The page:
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Protesting Pipeline Dreams

Protesting Pipeline Dreams

On a quiet Monday morning in August, monks and ministers gathered under tall trees outside of the White House and began organizing their plan for the day: They would walk in two lines to the mansion’s gates, sit down and wait for arrest.

While this objective may seem a strange task for a minister, it was no ordinary workday. This was the day faith-based organizations joined environmental groups in mass protests over a proposed oil pipeline.

“We as Christians aspire to follow the example of Jesus,” Fr. Jacek Orzechowski said to the crowd before risking arrest. Orzechowski represented the Christian community as part of the Franciscan Action Network. “Jesus, who had particular concern for those who were on the margins of society; Jesus who spoke about how we will be judged, not only as individuals, but as nations, according to the criteria of how are we treating the least of those among us.”

In 2005, the Canadian energy company TransCanada proposed Keystone XL, a tar sands pipeline that would bring as much as 900,000 barrels of crude oil per day through the western half of the United States and cross from Alberta all the way to Texas. The system’s first phase began commercial operation in 2010, but the State Department still needs to approve an expansion in order for the full project to move forward.

TransCanada and supporters of Keystone XL claim it can boost the economy, promote job growth and increase tax revenue. According to their research, the project will also lower gas prices and improve energy security for the United States.

“Through the Keystone system, the U.S. can secure access to a stable and reliable supply of oil from Canada … or it can import more higher-priced oil from nations who do not share America’s interests or values,” says Russ Girling, president and CEO of TransCanada.

But dissidents argue no economic impact justifies the environmental and human destruction the pipeline could cause. According to Tar Sands Action—an activist group leading nationwide protests over the project—the pipeline would greatly expand the tar sands oil operations in Canada and further lock the U.S. into the hard-to-extract energy business.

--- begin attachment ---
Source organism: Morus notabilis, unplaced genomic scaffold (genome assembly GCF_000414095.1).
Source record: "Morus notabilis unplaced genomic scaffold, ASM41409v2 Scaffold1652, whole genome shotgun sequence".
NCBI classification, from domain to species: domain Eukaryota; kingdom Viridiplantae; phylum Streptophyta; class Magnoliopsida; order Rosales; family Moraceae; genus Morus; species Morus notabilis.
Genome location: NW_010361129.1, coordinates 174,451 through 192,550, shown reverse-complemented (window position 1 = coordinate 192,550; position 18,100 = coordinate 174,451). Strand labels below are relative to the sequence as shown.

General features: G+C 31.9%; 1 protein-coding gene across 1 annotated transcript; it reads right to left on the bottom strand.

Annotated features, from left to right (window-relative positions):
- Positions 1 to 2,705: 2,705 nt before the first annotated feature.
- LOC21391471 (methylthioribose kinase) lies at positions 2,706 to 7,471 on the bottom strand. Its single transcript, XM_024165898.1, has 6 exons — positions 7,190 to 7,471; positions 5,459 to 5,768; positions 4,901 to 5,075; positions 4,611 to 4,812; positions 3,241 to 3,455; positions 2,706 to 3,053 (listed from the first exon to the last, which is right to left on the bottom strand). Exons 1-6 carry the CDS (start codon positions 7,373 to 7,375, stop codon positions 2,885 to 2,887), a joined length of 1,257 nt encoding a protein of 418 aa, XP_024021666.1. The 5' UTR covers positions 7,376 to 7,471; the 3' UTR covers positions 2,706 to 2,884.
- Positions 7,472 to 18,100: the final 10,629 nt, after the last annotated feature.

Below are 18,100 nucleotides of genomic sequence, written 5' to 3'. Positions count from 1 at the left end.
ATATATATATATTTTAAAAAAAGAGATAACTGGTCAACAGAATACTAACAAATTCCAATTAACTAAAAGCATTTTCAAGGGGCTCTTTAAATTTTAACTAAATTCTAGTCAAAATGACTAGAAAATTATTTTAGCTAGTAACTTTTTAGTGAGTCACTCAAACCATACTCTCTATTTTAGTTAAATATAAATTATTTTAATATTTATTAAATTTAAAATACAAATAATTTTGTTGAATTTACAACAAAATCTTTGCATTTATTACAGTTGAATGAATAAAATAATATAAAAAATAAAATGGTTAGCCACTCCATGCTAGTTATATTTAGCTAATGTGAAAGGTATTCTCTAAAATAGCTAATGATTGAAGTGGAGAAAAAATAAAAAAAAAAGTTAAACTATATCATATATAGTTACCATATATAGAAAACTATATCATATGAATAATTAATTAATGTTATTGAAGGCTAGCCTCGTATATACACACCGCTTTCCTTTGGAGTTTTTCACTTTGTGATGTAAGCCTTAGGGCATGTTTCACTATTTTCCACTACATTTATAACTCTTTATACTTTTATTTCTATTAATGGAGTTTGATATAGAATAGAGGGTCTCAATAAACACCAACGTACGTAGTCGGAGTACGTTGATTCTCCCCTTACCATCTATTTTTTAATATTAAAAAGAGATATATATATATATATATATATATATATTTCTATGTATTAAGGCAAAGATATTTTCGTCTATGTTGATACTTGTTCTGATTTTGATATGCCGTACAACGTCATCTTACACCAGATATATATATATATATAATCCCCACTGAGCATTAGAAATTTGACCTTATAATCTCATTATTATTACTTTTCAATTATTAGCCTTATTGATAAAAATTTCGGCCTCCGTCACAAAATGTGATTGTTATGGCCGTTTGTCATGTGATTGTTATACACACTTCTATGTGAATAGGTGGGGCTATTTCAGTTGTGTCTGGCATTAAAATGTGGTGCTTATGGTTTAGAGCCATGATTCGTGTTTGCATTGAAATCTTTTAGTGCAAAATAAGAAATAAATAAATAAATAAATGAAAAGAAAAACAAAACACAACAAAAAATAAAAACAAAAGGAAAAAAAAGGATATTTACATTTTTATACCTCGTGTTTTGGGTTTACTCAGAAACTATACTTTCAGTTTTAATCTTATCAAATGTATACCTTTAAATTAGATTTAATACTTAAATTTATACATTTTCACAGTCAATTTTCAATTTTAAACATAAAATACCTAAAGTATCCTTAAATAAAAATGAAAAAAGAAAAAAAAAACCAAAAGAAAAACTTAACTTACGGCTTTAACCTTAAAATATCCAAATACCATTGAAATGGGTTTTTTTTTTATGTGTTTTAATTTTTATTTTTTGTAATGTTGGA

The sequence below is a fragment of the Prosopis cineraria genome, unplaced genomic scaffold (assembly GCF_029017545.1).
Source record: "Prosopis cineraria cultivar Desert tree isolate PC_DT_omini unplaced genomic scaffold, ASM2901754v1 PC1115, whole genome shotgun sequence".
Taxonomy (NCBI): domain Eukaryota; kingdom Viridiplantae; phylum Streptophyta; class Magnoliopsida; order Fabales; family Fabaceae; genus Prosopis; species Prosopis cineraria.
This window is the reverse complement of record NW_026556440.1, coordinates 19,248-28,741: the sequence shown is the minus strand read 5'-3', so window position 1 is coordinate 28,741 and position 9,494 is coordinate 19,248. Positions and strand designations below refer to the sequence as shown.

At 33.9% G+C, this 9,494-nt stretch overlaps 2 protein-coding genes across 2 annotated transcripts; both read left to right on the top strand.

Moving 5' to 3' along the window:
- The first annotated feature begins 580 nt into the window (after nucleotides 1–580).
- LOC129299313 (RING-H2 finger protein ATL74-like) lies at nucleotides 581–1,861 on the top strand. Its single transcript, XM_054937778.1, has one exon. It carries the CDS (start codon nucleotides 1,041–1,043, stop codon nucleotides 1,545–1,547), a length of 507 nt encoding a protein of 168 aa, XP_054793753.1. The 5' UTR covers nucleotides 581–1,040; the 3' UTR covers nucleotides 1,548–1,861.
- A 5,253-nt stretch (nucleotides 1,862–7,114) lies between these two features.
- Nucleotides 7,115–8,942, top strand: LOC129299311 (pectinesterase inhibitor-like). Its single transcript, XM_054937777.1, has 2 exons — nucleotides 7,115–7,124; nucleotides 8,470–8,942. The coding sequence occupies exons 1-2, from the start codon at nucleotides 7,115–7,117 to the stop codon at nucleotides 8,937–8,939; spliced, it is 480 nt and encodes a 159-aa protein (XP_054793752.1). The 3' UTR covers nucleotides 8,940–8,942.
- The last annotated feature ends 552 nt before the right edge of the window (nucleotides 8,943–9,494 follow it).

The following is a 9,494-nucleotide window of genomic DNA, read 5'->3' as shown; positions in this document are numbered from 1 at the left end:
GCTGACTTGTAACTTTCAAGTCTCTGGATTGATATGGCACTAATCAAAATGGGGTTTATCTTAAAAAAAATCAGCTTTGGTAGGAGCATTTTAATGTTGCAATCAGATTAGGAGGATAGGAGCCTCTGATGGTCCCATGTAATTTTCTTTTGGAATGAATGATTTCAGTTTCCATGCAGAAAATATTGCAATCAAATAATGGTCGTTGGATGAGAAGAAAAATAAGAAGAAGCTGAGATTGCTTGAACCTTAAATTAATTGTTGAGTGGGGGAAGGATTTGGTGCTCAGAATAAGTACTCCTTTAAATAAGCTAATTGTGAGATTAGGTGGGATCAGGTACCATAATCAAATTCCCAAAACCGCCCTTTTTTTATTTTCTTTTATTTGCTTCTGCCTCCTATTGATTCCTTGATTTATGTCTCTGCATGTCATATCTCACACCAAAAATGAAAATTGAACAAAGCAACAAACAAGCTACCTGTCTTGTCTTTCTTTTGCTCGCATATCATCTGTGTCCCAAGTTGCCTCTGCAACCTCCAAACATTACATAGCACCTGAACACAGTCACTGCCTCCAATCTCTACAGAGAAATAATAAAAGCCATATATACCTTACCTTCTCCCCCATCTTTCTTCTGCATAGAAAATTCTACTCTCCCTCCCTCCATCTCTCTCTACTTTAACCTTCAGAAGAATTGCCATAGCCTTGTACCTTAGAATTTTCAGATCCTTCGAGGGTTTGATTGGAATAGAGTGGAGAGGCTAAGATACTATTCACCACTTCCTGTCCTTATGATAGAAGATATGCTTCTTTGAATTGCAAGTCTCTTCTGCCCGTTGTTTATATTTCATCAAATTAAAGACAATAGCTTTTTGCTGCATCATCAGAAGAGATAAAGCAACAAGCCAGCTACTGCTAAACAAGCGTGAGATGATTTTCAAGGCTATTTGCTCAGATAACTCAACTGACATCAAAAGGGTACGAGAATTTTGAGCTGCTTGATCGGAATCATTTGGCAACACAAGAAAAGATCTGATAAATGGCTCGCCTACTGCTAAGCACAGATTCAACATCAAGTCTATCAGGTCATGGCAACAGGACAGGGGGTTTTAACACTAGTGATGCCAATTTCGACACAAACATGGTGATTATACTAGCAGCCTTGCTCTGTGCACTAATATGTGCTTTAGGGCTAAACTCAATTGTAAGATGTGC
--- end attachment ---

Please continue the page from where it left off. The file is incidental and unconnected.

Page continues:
In addition, while TransCanada only predicts one oil spill every seven years, the project has already allowed 12 spills in one year. If the pipeline extends into the U.S. heartland, spills could occur in the country’s agricultural center and severely damage the U.S. water supply by polluting the Ogallala Aquifer. Indigenous communities fear displacement and permanent damage to their homelands.

Perhaps most important to activists, the pipeline could potentially release carbon into the atmosphere, which could threaten further climate change.

In August, Tar Sands Action launched a campaign against the pipeline by organizing two weeks of sit-ins at the White House. The resulting 1,252 arrests and more than 600,000 petition signatures made their initial work the largest environmental civil disobedience in decades.

“I didn’t want to participate,” says Abel Russ, who was arrested in the first days of the protests primarily over the climate change issue. “But I feel like anyone who knows has an obligation to do whatever they can to say something public about it.”

Tarah Heinzen, who was also arrested in front of the White House, agrees. “If people are not willing to take risks and commit acts of civil disobedience to challenge corporate power, nothing will change our backwards policies.”

Soon religious leaders joined in, and on Aug. 29, communities of faith led the sit-ins, where leaders from Catholic, Protestant, Muslim, Buddhist and other spiritual organizations spoke out against the pipeline and faced voluntary arrest.

Over the next few weeks, the State Department is entering public comment hearings in states affected by the pipeline. The largest and most dynamic hearings were expected to be the Sept. 27 hearing in Lincoln, Neb., and the Sept. 28 hearing in Austin, Texas. On Oct. 7, a final public hearing will take place at the Ronald Reagan Building in Washington, D.C.

In the meantime, Tar Sands Action protests continue across the country in affected cities and at presidential campaign events—a response due in large part to the momentum from the 1,252 arrests in D.C.

The State Department expects to make a final decision on the pipeline extension by the end of 2011.

“This is not only a political issue—this is a profoundly spiritual and moral issue as well,” Orzechowski says. “If we stay on the same trajectory of our addiction to oil, it threatens life. And as people of faith who can uphold the values of life, we have to do what we preach and join the dissent to speak out for God’s creation.”

Joanna Castle Miller is a dramatic writer and journalist based in Washington, D.C. She blogs at and tweets @jocastlemiller.

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